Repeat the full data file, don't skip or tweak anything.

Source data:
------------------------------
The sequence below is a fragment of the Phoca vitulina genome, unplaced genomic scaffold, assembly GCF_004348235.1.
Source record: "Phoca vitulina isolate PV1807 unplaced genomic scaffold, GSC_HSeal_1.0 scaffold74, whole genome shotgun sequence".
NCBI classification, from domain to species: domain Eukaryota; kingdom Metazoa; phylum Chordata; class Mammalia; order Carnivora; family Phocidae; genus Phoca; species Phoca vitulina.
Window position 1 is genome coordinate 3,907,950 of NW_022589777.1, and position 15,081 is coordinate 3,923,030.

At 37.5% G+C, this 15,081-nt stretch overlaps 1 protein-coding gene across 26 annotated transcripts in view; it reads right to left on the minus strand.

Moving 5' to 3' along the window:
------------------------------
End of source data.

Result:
The sequence below is a fragment of the Phoca vitulina genome, unplaced genomic scaffold, assembly GCF_004348235.1.
Source record: "Phoca vitulina isolate PV1807 unplaced genomic scaffold, GSC_HSeal_1.0 scaffold74, whole genome shotgun sequence".
NCBI classification, from domain to species: domain Eukaryota; kingdom Metazoa; phylum Chordata; class Mammalia; order Carnivora; family Phocidae; genus Phoca; species Phoca vitulina.
Window position 1 is genome coordinate 3,907,950 of NW_022589777.1, and position 15,081 is coordinate 3,923,030.

At 37.5% G+C, this 15,081-nt stretch overlaps 1 protein-coding gene across 26 annotated transcripts in view; it reads right to left on the minus strand.

Moving 5' to 3' along the window: